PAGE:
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Is the nostalgia surrounding the Button Steel Plan misguided?

By Mikayla Novak - posted Friday, 23 September 2011

In late August, BlueScope Steel announced it would close a blast furnace in Port Kembla and a hot strip mill in Hastings, southern Victoria, as part of an operational restructure that would see the company withdraw from the export market.

Citing a number of factors including a strong Australian dollar, high raw material costs, the continuing economic stagnation following the global financial crisis and low prices commanded for its steel, the company is cancelling its export business and scaling back its operations to fit the needs of a smaller Australian client base.

It is fair to say that BlueScope's decision has come across as an unpopular one, especially given that up to 1,000 jobs are envisaged to be lost from the company as a consequence.


But one of the more intriguing elements of the BlueScope move is that it has enlivened the debate about the role of manufacturing, and even the merits of free trade in Australia.

The national secretary of the Australian Workers' Union, Paul Howes, cried foul on the announcement of the BlueScope restructure by suggesting, "we are now facing a major crisis in Australian manufacturing. Base metal manufacturing, downstream manufacturing – everything is under pressure at the moment."

The Australian Manufacturing Workers' Union national secretary Dave Oliver endorsed Howes' crisis memo, calling for "government intervention to guarantee that we've got a viable manufacturing industry in this country."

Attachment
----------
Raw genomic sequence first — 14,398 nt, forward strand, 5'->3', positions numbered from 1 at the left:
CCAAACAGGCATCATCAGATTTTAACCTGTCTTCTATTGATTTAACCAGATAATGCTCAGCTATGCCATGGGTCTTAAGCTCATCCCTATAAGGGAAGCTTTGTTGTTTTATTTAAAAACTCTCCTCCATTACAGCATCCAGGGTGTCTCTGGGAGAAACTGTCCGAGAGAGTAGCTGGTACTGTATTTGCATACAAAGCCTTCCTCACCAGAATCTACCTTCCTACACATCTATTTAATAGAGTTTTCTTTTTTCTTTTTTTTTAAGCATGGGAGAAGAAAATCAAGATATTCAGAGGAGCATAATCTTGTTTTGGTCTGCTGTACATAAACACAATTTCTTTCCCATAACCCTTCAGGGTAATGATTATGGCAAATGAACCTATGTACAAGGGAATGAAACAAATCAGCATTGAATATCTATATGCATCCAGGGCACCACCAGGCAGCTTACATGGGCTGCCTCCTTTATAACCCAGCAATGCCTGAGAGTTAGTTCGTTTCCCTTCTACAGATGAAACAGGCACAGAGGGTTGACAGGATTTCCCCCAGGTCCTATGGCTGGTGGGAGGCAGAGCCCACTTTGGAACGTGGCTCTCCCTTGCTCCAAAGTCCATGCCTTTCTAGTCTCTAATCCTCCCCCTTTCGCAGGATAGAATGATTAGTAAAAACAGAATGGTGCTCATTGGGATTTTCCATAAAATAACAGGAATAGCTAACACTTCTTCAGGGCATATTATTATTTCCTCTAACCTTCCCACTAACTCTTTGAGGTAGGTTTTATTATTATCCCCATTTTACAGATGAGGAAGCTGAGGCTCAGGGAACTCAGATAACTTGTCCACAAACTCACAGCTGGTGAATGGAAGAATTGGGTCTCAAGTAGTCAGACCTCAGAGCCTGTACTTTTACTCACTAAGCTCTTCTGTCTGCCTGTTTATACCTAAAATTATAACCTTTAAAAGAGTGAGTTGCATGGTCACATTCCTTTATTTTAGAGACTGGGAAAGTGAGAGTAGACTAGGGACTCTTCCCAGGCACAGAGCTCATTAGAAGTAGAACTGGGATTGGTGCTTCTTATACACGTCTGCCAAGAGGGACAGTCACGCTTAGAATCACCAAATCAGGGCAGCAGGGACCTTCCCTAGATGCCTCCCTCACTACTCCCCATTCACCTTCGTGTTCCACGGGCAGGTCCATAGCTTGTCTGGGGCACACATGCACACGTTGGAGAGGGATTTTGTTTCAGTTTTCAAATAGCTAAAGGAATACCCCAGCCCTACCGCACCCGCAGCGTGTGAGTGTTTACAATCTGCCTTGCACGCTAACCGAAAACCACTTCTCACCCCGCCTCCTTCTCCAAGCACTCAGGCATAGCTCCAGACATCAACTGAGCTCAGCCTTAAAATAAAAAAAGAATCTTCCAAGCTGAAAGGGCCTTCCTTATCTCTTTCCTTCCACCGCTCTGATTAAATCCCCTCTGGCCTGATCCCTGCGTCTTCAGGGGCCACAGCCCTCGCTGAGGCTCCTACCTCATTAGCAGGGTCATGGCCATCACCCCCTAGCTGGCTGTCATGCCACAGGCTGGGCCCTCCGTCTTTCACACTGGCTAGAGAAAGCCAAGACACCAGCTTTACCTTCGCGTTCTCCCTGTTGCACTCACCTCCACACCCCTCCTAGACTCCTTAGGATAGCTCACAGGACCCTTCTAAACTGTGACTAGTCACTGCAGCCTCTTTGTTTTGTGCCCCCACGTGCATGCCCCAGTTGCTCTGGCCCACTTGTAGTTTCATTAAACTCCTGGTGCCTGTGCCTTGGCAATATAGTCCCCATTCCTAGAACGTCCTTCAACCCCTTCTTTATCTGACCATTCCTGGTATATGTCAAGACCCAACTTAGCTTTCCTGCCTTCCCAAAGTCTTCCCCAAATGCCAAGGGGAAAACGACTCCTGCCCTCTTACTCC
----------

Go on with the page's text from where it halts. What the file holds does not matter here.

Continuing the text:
It is instructive that the two union bodies have not explicitly called for a return to the dreaded high customs tariff regime that existed prior to the 1990s, a false prophet of economic policy which harmed the long term viability of the Australian manufacturing sector like no other.

However, the manufacturing unions have not been shy in suggesting that government implement a suite of non‑tariff policies with the intention of shielding domestic steelmakers from global competition. For example, Howes has suggested that "we need to get serious about a sectoral support plan – one that includes tough local content policy, currency changes and a stronger anti‑dumping regime."

It is intriguing, and indicative of their longstanding 'us versus them' culture, that the unions have targeted the Australian mining industry as something of a culprit for the manufacturing industry's woes, even though Rio Tinto, for one, has indicated that its existing operations comprise as much as 86 per cent local content with expansion projects using 75 per cent.


In what can only be construed as a worrying sign for the mining sector and the Australian economy more broadly, the federal Industry Minister Kim Carr stated in a recent speech that "everyone … knows there are disputed claims about the level of local content in resources projects. My position is, whatever the level is, it's not good enough."

The problem posed by an imposition of regulations conscripting local miners to purchase additional Australian steel, where cheaper inputs could be sourced overseas, is that it would simply drive up the input cost base of mining operations and weaken their cost competitiveness in global markets.

This would in turn compromise the economic viability of a mining industry that reputedly has a capacity, and in some instances a desperate need, to absorb a number of the 1,000 BlueScope employees to be made redundant, and other labourers with valuable skills.

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About the Author

Mikayla Novak is a Research Fellow with the Institute of Public Affairs. She has previously worked for Commonwealth and State public sector agencies, including the Commonwealth Treasury and Productivity Commission. Mikayla was also previously advisor to the Queensland Chamber of Commerce and Industry. Her opinion pieces have been published in The Australian, Australian Financial Review, The Age, and The Courier-Mail, on issues ranging from state public finances to social services reform.

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